The film follows Dominic Matei, a 1940s Romanian intellectual who goes through a near death experience, finding himself with rejuvenated youth and incredible mental abilities; something the Nazis soon discover, endangering Dominic’s life. Roth portrays Dominic at different stages in his life and deals with his changing mental abilities during the performance, something Roth says attracted him to the role.
“When this came along it was unlike anything I had ever done before,” Roth says. “Is all of this a dream, is all of this unreal or is this something that’s going on in his mind? That element of it, that layer of it, for me was very interesting.”
Roth claims that working with Coppola made him care about acting again.
“I was bored … I was done with it … I think I had reached the point where I had enough, and there was nothing around that was really interesting to play anymore. Then when this came along, it was a complete challenge; it was different. Now I’m completely invigorated again, and that’s definitely what Francis did.”
Though Roth – along with most of the film industry and audience – holds Coppola up as one of the greatest directors, Coppola humbly insists otherwise.
“I absolutely am not a master of film,” he explains, “but I don’t think anybody is. Film is a medium that’s only existed for 100 years.”
He explains his personal quest for achievement in film by adding, “I would love to find my place in movies. I don’t want to just be a director who directs a movie every year.”
In Youth Without Youth’s tale of altered time and mental queries, Coppola found a story he could use for experimentation in the film medium.
“I was very interested in film, how you express consciousness. There are parts of your life you don’t understand like, ‘Why are you here? What’s going to happen when you die? What’s the difference between what you dream about and what you experience?’”
Regarding most movies, Coppola asks, “Why do films have to be of subject matters less fascinating than books can be?”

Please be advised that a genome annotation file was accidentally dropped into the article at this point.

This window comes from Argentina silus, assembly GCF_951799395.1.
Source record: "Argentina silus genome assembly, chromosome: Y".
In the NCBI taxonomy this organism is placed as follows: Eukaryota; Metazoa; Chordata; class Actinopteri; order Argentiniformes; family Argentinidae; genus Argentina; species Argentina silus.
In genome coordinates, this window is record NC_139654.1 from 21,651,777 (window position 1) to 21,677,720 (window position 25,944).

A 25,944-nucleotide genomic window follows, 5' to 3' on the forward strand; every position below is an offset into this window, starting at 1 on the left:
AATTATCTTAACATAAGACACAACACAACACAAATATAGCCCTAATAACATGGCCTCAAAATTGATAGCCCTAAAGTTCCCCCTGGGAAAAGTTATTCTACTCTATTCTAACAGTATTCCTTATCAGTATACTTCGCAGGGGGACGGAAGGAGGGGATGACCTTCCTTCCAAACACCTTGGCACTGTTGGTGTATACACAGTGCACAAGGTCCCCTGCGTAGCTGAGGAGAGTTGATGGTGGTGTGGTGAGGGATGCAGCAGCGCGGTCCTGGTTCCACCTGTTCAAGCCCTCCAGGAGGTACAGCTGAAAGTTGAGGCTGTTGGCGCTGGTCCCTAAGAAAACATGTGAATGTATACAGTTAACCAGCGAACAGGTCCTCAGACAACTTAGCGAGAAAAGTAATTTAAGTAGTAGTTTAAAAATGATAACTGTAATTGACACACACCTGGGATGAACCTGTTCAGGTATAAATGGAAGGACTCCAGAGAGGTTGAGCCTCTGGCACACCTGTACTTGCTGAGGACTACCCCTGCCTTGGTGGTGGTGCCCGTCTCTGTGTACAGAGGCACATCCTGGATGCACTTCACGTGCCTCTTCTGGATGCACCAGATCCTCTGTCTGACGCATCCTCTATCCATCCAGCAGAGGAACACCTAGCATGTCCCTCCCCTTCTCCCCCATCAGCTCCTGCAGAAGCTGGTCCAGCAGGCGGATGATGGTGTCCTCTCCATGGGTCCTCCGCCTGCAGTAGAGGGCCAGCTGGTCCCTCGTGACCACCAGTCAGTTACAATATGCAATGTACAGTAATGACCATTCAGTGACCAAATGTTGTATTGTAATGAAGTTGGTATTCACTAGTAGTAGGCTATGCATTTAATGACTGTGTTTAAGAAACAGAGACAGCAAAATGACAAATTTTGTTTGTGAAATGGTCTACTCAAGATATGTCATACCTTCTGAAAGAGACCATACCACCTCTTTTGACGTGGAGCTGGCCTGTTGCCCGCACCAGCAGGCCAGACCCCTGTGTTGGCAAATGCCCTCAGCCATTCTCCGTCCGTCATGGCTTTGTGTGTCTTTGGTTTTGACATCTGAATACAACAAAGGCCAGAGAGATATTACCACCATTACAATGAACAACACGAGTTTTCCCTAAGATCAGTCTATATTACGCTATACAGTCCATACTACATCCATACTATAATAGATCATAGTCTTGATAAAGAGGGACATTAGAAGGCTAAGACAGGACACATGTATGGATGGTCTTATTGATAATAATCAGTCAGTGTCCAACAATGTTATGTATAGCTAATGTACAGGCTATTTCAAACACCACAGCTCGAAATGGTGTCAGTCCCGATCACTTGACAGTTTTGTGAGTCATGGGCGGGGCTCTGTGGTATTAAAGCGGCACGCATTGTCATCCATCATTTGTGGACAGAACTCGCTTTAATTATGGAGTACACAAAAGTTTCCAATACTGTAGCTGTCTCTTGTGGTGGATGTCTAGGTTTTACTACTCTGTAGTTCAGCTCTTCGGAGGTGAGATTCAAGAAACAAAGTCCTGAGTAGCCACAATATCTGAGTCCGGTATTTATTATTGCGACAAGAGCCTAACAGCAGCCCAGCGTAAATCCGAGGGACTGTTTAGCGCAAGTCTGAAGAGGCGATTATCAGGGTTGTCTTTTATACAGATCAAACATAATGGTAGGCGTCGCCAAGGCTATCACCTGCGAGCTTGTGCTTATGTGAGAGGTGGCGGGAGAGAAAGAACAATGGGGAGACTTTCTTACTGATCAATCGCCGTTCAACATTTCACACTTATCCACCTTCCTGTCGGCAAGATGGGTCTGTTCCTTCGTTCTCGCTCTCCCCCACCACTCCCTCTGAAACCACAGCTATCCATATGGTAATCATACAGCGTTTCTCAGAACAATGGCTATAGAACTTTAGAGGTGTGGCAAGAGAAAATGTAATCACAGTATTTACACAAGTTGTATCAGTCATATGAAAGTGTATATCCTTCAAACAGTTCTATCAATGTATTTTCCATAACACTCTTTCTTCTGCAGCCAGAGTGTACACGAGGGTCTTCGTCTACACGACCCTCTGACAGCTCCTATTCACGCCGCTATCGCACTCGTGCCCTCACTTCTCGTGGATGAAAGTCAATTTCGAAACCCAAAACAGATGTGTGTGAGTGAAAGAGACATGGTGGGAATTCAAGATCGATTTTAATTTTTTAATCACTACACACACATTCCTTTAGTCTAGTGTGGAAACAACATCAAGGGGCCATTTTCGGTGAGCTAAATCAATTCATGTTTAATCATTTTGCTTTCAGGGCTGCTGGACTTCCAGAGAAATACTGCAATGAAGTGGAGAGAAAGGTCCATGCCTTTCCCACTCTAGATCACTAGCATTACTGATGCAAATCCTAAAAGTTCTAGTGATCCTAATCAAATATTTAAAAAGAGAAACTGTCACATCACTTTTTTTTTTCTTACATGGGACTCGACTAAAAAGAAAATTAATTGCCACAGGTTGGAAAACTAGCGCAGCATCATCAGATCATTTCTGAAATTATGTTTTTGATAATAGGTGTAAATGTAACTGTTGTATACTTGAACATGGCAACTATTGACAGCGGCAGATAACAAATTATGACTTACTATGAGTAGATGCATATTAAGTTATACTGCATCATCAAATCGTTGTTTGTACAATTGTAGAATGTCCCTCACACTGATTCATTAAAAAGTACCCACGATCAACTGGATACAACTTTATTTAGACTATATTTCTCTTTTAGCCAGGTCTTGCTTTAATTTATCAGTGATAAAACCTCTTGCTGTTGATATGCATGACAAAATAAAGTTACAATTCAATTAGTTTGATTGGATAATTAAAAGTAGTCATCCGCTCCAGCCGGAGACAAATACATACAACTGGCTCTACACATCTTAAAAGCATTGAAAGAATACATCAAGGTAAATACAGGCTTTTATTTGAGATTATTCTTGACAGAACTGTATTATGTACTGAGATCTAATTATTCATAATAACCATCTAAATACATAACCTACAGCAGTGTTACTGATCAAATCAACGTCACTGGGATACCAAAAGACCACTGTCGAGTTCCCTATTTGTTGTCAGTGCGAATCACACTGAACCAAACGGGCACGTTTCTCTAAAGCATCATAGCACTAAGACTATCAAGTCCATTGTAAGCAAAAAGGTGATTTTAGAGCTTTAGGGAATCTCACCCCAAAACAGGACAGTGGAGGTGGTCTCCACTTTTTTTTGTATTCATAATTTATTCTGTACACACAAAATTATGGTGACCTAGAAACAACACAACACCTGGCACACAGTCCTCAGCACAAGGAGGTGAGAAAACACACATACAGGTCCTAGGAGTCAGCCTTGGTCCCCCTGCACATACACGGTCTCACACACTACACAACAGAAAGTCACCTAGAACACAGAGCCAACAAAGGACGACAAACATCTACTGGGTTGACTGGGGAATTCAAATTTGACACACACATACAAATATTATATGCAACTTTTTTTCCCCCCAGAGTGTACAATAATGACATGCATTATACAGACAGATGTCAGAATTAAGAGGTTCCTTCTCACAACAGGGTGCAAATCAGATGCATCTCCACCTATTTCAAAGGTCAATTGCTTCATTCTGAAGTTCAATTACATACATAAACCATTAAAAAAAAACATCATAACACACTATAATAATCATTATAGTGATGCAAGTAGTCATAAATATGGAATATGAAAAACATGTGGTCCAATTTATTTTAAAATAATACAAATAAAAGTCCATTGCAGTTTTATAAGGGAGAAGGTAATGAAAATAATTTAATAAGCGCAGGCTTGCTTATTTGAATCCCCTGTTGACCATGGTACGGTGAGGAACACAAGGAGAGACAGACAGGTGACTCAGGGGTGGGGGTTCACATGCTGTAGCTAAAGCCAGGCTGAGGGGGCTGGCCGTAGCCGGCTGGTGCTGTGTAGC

Ignoring his many awards and accolades, he hopes Youth Without Youth will add something to the art of film.
“It could maybe contribute some new ideas to the language of movies. I thought, movies are only 100 years old, why is it that the language isn’t evolving as it did under Eisenstein or Pabst or D.W. Griffith? Surely all that was discovered about movies wasn’t finished then!”
Having experienced the way history judges films and their directors with his classic Apocalypse Now – which did not garner the critical acclaim it has today when it debuted – Coppola’s view has changed a bit with age.
After achieving huge success and worldwide fame he says, “Now I’m in it a little more for my own love of it and want to make beautiful things. I hope I have a big audience that will see it, but I know all the kids in Dayton, Ohio are not going to rush to see my film. But maybe someday they’ll see it.
“I didn’t want to make a movie that the audience wouldn’t enjoy the first time through,” he adds, “but I also knew I was making a film that was more adult.”
Coppola’s passion for the art of film and his desire to bring back the innovation and wondrous curiosity of all the possibilities a film can be – which the aforementioned directors had when they began making their first films – comes out clearly in this beautiful experiment of thought, consciousness, color and sound placed on a reel of film titled Youth Without Youth.
Youth Without Youth releases in select theaters Dec. 14.